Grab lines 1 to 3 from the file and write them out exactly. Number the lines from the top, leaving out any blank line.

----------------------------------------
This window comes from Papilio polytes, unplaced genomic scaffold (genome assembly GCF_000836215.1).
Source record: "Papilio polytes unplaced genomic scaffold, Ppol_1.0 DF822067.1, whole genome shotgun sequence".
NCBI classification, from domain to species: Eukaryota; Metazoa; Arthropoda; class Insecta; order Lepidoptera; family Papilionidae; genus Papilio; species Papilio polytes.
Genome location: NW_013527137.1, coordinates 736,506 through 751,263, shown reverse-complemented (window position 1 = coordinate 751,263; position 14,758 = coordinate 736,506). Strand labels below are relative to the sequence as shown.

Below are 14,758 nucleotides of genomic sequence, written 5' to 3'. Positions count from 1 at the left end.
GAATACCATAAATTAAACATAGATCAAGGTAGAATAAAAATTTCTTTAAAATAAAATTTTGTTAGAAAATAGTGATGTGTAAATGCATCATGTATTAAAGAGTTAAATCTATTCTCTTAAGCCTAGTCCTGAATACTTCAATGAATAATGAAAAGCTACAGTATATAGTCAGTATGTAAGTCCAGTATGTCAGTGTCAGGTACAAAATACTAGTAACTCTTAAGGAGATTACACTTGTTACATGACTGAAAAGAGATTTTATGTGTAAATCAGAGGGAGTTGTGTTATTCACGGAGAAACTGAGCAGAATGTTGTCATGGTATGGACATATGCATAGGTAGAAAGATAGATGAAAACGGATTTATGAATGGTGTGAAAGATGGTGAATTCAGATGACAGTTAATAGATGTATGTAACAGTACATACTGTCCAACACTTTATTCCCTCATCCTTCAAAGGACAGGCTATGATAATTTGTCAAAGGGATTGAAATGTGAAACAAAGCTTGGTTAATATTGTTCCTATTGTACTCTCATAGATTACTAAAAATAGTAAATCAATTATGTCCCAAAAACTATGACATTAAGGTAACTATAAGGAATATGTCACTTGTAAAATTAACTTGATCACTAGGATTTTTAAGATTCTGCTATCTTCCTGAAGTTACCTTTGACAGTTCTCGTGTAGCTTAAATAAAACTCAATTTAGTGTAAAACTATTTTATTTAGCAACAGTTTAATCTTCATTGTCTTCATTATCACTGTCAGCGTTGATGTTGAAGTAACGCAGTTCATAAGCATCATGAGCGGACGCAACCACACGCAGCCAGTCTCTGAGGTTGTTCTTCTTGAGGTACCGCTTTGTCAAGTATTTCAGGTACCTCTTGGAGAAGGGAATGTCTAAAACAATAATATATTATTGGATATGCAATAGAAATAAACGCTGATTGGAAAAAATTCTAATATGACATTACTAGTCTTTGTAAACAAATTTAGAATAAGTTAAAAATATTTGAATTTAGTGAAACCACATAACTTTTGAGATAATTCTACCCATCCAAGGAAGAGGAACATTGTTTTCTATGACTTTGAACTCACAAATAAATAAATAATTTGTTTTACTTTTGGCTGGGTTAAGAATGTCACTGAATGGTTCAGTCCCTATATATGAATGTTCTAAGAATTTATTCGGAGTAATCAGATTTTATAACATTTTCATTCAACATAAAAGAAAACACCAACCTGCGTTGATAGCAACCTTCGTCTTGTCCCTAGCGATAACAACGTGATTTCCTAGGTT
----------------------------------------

This window comes from Papilio polytes, unplaced genomic scaffold (genome assembly GCF_000836215.1).
Source record: "Papilio polytes unplaced genomic scaffold, Ppol_1.0 DF822067.1, whole genome shotgun sequence".
NCBI classification, from domain to species: Eukaryota; Metazoa; Arthropoda; class Insecta; order Lepidoptera; family Papilionidae; genus Papilio; species Papilio polytes.